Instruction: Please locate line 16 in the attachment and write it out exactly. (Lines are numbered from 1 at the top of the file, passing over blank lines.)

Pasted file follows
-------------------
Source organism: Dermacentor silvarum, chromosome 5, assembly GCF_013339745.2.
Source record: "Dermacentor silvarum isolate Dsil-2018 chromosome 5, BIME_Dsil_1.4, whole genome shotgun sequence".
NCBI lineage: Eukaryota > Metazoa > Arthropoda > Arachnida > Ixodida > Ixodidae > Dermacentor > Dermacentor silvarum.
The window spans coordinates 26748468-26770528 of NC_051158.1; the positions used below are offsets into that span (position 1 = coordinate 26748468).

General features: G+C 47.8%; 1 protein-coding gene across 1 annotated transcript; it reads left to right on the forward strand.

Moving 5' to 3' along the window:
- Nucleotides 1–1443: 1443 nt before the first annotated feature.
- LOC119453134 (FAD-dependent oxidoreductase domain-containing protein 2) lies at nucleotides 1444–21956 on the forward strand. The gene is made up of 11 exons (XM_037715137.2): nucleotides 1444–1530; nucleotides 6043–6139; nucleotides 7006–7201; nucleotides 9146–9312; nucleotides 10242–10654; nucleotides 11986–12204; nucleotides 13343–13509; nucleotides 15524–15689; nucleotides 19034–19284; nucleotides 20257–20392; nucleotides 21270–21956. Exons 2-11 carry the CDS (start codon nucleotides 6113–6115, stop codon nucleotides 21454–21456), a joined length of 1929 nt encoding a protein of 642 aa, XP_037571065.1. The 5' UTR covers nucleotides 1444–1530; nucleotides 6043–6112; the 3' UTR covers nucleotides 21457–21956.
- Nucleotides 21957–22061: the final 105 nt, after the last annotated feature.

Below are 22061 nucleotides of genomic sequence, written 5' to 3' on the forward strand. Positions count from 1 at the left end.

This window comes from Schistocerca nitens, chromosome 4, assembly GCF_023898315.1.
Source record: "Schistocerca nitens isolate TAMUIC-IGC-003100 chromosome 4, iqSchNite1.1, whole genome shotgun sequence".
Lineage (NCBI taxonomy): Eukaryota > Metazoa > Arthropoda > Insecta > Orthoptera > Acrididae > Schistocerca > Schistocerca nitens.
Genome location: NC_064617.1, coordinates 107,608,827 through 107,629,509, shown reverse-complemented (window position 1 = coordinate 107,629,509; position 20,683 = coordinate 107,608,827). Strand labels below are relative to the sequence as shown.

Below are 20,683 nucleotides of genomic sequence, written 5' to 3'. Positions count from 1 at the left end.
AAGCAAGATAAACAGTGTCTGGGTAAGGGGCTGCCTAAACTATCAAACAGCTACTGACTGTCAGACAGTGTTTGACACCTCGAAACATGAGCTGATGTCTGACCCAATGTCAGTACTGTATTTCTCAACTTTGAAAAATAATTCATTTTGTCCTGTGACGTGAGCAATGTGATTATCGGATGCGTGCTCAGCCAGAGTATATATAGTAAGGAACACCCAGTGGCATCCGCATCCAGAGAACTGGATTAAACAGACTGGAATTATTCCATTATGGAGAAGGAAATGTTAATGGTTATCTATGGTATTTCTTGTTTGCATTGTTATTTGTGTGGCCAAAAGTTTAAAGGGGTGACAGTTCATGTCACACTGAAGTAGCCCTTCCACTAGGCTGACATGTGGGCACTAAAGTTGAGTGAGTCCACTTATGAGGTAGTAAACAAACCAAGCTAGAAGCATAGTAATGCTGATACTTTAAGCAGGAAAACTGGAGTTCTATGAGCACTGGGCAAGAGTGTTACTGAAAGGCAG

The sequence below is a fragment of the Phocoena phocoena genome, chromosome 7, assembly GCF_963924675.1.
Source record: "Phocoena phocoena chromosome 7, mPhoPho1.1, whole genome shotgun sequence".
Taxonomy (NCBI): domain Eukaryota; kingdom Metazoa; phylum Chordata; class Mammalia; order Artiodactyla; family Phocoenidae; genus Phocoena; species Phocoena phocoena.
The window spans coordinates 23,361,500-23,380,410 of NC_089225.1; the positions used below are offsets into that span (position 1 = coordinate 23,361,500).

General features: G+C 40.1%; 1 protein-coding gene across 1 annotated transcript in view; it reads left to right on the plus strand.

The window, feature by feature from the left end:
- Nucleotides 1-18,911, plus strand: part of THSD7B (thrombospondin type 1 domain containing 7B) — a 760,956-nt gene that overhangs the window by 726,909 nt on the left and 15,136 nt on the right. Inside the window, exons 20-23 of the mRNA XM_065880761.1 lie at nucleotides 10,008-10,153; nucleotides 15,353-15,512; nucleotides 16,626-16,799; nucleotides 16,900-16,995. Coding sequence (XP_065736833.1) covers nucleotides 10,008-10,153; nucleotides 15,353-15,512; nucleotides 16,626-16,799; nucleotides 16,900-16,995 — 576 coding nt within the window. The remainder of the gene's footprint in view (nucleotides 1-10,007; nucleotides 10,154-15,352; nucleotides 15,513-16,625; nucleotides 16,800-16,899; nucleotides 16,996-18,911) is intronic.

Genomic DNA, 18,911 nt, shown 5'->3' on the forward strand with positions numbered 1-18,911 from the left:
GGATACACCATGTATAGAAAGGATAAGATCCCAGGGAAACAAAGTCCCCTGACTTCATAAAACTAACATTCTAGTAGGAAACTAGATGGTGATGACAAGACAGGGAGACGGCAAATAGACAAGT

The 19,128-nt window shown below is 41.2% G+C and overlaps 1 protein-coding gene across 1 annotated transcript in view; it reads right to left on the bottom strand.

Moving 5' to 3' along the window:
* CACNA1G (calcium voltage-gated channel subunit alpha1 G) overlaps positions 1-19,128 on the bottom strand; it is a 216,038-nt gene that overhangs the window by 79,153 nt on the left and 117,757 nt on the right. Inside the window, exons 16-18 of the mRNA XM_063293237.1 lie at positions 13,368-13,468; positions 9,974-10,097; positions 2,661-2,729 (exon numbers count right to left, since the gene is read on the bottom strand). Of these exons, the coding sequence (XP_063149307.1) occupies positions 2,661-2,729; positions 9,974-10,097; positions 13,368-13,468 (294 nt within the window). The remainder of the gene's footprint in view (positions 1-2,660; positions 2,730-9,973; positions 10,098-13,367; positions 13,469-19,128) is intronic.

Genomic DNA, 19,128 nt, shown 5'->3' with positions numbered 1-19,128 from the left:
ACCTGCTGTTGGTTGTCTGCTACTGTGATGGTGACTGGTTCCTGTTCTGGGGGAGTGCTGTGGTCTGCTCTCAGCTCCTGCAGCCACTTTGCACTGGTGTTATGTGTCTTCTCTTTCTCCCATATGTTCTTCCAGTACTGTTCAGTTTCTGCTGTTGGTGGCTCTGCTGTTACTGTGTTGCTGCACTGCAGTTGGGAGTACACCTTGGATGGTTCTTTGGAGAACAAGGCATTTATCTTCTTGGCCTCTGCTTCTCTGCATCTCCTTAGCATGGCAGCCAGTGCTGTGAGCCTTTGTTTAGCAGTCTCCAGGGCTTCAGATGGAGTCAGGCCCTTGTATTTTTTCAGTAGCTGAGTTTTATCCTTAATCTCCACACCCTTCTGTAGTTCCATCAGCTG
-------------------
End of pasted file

AAGCAAGATAAACAGTGTCTGGGTAAGGGGCTGCCTAAACTATCAAACAGCTACTGACTGTCAGACAGTGTTTGACACCTCGAAACATGAGCTGATGTCTGACCCAATGTCAGTACTGTATTTCTCAACTTTGAAAAATAATTCATTTTGTCCTGTGACGTGAGCAATGTGATTATCGGATGCGTGCTCAGCCAGAGTATATATAGTAAGGAACACCCAGTGGCATCCGCATCCAGAGAACTGGATTAAACAGACTGGAATTATTCCATTATGGAGAAGGAAATGTTAATGGTTATCTATGGTATTTCTTGTTTGCATTGTTATTTGTGTGGCCAAAAGTTTAAAGGGGTGACAGTTCATGTCACACTGAAGTAGCCCTTCCACTAGGCTGACATGTGGGCACTAAAGTTGAGTGAGTCCACTTATGAGGTAGTAAACAAACCAAGCTAGAAGCATAGTAATGCTGATACTTTAAGCAGGAAAACTGGAGTTCTATGAGCACTGGGCAAGAGTGTTACTGAAAGGCAG